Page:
To See Is To Change: Discussion, Day 1
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Over two days, ten artists, critics and enthusiasts present a "recuration" of the 40 Years of German Video Art (http://www.40jahrevideokunst.de
), a collection being circulated internationally by the Goethe Institut. These respondents brought to the archive their own urgencies and preoccupations, and suggested that this "package" is not a sealed entity, and can be re-read as a history of encounter and entanglement between disciplines, geographies, schools of thought, agents and artforms.
A package in this form this suggests a certain stability in the category "German video art". At the same time its circulation opens up the material, and its context of production and thought, its "Germany", to review by diverse and sometimes unsolicited sources. It is our good fortune to be able to promote such activity. Sehen heißt ändern, to see is to change. For more: http://camputer.org/event.php?id=45
The 2-day screening program was held on 14th-15th November, 2008, at Jnanapravaha and Gallery Chemould in Mumbai.
The discussion panelists included Kaushik Bhaumik, Vice President, Osian's - Connoisseurs of Art, Ranjit Hoskote, cultural theorist, poet and curator, and Mriganka Madhukaillya, co-founder of Desire Machine collective.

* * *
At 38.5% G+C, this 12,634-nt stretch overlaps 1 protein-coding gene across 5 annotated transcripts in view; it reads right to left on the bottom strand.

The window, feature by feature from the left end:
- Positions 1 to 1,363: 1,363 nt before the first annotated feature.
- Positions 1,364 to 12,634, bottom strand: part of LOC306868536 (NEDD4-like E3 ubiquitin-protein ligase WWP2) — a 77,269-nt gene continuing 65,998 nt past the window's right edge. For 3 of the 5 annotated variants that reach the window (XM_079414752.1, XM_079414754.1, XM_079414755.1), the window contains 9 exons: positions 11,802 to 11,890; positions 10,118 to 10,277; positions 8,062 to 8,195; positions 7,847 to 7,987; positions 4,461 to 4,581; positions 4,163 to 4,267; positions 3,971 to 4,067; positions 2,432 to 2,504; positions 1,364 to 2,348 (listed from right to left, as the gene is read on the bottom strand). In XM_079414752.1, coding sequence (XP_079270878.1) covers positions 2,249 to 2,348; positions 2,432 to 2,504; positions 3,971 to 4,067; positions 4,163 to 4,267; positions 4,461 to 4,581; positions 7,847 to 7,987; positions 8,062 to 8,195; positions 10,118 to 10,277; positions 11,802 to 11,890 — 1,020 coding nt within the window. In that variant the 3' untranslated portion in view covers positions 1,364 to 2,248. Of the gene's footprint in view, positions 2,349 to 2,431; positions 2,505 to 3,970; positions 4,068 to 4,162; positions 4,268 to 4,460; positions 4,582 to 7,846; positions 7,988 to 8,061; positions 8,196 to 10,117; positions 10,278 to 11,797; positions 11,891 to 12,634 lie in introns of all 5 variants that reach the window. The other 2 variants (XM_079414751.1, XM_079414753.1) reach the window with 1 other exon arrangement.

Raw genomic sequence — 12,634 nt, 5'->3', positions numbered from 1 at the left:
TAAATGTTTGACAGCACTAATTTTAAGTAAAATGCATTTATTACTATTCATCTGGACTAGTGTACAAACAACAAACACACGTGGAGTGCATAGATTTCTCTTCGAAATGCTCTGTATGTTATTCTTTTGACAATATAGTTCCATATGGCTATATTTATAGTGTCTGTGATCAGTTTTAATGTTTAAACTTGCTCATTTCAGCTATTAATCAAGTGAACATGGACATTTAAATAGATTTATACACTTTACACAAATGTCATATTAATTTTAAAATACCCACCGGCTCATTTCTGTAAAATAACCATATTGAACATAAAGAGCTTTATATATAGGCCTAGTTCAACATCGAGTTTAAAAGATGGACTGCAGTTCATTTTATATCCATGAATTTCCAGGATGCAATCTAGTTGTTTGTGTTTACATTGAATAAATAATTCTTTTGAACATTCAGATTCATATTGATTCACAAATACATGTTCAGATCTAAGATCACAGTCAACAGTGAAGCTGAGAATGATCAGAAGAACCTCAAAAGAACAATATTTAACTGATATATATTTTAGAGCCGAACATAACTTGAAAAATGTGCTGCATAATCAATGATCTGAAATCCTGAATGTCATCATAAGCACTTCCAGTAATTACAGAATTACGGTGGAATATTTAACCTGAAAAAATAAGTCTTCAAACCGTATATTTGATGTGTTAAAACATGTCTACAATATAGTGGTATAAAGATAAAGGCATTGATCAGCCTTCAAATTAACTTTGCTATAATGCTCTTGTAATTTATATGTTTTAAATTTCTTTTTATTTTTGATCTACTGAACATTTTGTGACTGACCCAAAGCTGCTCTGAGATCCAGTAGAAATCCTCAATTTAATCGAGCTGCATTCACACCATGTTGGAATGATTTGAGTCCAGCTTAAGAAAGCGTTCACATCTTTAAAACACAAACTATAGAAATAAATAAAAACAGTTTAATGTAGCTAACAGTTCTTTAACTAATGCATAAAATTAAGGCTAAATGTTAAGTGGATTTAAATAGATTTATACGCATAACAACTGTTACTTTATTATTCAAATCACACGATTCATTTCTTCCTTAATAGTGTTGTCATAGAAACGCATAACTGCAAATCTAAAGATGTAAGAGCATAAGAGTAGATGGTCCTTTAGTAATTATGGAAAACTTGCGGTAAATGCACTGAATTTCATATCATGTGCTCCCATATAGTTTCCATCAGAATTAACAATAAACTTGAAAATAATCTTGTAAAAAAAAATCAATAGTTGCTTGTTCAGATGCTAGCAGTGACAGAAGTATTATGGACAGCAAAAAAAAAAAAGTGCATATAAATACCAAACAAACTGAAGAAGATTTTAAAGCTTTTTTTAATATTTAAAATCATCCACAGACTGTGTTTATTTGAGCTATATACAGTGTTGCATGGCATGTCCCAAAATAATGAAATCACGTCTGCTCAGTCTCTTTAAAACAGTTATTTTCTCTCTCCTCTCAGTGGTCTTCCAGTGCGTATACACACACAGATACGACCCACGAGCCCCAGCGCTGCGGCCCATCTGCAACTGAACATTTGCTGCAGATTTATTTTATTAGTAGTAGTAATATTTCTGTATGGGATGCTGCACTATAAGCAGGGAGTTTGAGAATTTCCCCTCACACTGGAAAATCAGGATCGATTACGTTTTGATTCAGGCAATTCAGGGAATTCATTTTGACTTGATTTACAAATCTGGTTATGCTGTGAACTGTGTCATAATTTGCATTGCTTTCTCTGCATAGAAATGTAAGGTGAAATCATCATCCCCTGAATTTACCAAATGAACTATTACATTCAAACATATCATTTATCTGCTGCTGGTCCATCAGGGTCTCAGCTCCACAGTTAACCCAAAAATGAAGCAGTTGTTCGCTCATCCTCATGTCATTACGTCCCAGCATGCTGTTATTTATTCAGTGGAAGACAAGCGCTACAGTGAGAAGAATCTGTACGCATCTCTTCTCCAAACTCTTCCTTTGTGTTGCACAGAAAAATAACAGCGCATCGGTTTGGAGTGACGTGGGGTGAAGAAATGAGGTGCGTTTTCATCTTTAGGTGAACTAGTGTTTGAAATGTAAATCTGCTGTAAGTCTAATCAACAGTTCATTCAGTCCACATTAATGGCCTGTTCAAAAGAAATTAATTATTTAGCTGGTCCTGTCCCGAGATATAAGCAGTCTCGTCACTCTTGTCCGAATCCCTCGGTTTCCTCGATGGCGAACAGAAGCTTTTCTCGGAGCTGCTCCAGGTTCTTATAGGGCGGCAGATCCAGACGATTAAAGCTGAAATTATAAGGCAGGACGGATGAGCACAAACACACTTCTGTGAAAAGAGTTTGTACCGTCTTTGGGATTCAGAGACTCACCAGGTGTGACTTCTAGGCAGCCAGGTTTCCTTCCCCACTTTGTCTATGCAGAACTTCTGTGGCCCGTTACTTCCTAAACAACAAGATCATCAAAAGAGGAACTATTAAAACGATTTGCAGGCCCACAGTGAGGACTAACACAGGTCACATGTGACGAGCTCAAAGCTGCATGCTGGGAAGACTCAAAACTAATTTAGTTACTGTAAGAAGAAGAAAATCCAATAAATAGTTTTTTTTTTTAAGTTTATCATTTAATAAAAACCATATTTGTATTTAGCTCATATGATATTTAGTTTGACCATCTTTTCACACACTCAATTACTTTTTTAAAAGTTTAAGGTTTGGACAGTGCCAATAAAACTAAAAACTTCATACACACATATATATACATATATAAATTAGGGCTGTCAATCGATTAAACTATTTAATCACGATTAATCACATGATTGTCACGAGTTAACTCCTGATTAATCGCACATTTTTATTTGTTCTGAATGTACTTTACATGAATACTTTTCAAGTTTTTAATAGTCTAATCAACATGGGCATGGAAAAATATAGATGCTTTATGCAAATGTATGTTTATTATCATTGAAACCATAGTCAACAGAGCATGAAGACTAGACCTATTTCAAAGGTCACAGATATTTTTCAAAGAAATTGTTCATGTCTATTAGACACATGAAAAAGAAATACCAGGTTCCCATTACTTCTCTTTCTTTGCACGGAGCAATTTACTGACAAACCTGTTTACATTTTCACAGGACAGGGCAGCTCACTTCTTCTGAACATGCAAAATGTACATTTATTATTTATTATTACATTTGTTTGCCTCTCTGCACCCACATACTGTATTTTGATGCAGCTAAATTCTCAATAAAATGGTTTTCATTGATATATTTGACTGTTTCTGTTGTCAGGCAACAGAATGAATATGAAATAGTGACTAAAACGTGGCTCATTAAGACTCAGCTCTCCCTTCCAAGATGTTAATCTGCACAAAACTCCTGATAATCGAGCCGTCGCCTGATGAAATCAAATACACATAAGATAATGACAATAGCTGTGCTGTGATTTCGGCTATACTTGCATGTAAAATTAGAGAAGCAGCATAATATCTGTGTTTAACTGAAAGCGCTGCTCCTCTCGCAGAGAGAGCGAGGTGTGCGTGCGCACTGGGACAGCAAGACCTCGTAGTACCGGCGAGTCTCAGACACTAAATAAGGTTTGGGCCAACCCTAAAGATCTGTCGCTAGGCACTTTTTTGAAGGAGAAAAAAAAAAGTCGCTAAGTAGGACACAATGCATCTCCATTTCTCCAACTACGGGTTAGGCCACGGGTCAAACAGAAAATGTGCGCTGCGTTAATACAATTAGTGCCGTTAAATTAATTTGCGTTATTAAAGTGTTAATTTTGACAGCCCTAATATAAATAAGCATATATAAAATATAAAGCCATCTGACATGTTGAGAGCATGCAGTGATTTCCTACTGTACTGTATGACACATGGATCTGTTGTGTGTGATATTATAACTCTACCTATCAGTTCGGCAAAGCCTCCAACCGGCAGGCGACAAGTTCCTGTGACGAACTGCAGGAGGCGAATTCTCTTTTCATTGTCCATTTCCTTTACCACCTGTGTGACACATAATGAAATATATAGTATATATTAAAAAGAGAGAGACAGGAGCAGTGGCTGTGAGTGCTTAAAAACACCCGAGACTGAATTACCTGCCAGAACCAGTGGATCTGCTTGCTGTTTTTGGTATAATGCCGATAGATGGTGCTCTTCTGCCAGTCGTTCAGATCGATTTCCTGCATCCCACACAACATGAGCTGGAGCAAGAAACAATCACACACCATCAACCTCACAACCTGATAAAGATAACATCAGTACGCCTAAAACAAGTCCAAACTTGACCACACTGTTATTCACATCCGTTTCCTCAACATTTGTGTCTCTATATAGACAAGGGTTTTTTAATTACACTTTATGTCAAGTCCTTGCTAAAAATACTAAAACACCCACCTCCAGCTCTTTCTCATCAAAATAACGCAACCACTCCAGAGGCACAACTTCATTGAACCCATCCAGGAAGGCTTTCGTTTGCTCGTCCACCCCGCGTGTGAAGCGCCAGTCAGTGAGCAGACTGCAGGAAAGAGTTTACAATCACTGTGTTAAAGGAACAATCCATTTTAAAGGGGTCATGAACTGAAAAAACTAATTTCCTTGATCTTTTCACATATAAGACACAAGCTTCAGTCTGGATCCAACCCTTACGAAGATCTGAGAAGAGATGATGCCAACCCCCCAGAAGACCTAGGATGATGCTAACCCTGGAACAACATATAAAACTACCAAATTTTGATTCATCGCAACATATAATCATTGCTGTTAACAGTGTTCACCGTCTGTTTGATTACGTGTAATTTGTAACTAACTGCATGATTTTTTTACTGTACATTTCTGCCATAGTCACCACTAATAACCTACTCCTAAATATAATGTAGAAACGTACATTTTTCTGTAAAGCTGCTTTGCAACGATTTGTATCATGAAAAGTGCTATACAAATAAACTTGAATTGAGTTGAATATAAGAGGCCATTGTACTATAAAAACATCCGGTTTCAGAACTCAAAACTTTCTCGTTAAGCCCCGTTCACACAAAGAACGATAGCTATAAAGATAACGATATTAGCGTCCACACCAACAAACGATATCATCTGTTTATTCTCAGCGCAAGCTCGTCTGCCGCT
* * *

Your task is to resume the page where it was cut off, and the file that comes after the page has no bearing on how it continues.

Shaina: It's really sad we won't have Kaushik with us tomorrow but...he guess has mentioned both the Rebecca Horn film and the Robert Wilson film, which we will be screening in full. We will miss you Kaushik but we'll try to carry this conversation forward. We're open to... just come closer and let's not go by the write and submit but let's just take questions and discussion.
Queen's Mansion, Chemould Prescott Rd, Mumbai
Ashok: As a moderator I have two roles, one is to pull the sofas closer and the other is to suggest that this is also an opportunity to implicate ourselves in some of the questions that we looked at here. So it's also an opportunity to ask other questions that are not perhaps asked here... the people are here and they're here from all around and we can open up the discussion into a broader one.
Audience Member 1: There's danger at the back!
Kaushik: Lets' put off the AC at least!
Ashok: Now the real fire is a very far away. It's nice that you are sharing one sofa.
Ashok: So, we already have a question and let's do it this way. I don't actually need this mic.
Sebastian: It's maybe as much a question rather an observation... 40 years of German video art is quite a daunting task. You can only be lucky that it's not for 400 years of German video art. That does not work for technical reasons but also not for political reasons. Cannot be 40 because then it starts at a period of time that is not so problematic because video is also a good medium because at this kind of 40 years scope up of history. It's a daunting task and I'm still quite happy after the presentations and after the screenings because a couple of things actually became visible. And like the three speakers managed to... maybe just by leaving out 95% of 40 years German video art naturally, logically, and... focussing on a few things to make a couple of things visible and I don't have much... I can't offer much abstraction... there's just a few observations a couple of patterns that became clear.